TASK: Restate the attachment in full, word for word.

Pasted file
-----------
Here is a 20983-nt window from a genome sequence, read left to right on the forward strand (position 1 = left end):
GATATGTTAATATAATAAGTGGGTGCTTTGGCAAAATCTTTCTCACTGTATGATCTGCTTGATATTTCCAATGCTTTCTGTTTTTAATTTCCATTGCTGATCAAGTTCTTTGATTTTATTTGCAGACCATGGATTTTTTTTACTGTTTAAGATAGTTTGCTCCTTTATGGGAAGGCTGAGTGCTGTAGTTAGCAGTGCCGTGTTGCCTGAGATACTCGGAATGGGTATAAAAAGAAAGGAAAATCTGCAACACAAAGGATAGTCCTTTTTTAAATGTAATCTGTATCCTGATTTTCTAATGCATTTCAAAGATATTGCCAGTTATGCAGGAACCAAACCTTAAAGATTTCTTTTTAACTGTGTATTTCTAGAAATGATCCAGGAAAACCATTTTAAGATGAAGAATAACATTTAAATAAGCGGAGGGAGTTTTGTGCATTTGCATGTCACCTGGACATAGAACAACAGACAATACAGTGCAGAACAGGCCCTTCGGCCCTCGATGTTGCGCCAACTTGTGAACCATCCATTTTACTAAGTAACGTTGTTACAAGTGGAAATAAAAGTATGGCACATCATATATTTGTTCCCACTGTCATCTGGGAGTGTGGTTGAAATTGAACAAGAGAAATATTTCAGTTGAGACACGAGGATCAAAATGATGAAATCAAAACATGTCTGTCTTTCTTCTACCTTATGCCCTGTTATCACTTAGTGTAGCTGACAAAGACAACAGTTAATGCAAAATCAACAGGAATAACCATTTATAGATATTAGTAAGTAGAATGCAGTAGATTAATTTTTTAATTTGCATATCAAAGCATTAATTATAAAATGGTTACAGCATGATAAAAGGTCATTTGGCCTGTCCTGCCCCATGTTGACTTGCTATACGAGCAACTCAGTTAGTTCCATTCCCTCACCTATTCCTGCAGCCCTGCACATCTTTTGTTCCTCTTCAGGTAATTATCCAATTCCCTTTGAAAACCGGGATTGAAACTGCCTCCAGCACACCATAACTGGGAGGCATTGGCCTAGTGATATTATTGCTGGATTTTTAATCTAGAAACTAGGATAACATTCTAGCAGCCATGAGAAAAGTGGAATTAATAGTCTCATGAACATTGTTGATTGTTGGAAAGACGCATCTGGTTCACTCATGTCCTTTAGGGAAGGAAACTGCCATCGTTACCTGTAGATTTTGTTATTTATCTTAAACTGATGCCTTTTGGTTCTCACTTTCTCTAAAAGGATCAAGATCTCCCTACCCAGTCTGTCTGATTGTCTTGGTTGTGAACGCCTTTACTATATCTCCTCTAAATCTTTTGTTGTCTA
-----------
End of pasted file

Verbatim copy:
Here is a 20983-nt window from a genome sequence, read left to right on the forward strand (position 1 = left end):
GATATGTTAATATAATAAGTGGGTGCTTTGGCAAAATCTTTCTCACTGTATGATCTGCTTGATATTTCCAATGCTTTCTGTTTTTAATTTCCATTGCTGATCAAGTTCTTTGATTTTATTTGCAGACCATGGATTTTTTTTACTGTTTAAGATAGTTTGCTCCTTTATGGGAAGGCTGAGTGCTGTAGTTAGCAGTGCCGTGTTGCCTGAGATACTCGGAATGGGTATAAAAAGAAAGGAAAATCTGCAACACAAAGGATAGTCCTTTTTTAAATGTAATCTGTATCCTGATTTTCTAATGCATTTCAAAGATATTGCCAGTTATGCAGGAACCAAACCTTAAAGATTTCTTTTTAACTGTGTATTTCTAGAAATGATCCAGGAAAACCATTTTAAGATGAAGAATAACATTTAAATAAGCGGAGGGAGTTTTGTGCATTTGCATGTCACCTGGACATAGAACAACAGACAATACAGTGCAGAACAGGCCCTTCGGCCCTCGATGTTGCGCCAACTTGTGAACCATCCATTTTACTAAGTAACGTTGTTACAAGTGGAAATAAAAGTATGGCACATCATATATTTGTTCCCACTGTCATCTGGGAGTGTGGTTGAAATTGAACAAGAGAAATATTTCAGTTGAGACACGAGGATCAAAATGATGAAATCAAAACATGTCTGTCTTTCTTCTACCTTATGCCCTGTTATCACTTAGTGTAGCTGACAAAGACAACAGTTAATGCAAAATCAACAGGAATAACCATTTATAGATATTAGTAAGTAGAATGCAGTAGATTAATTTTTTAATTTGCATATCAAAGCATTAATTATAAAATGGTTACAGCATGATAAAAGGTCATTTGGCCTGTCCTGCCCCATGTTGACTTGCTATACGAGCAACTCAGTTAGTTCCATTCCCTCACCTATTCCTGCAGCCCTGCACATCTTTTGTTCCTCTTCAGGTAATTATCCAATTCCCTTTGAAAACCGGGATTGAAACTGCCTCCAGCACACCATAACTGGGAGGCATTGGCCTAGTGATATTATTGCTGGATTTTTAATCTAGAAACTAGGATAACATTCTAGCAGCCATGAGAAAAGTGGAATTAATAGTCTCATGAACATTGTTGATTGTTGGAAAGACGCATCTGGTTCACTCATGTCCTTTAGGGAAGGAAACTGCCATCGTTACCTGTAGATTTTGTTATTTATCTTAAACTGATGCCTTTTGGTTCTCACTTTCTCTAAAAGGATCAAGATCTCCCTACCCAGTCTGTCTGATTGTCTTGGTTGTGAACGCCTTTACTATATCTCCTCTAAATCTTTTGTTGTCTA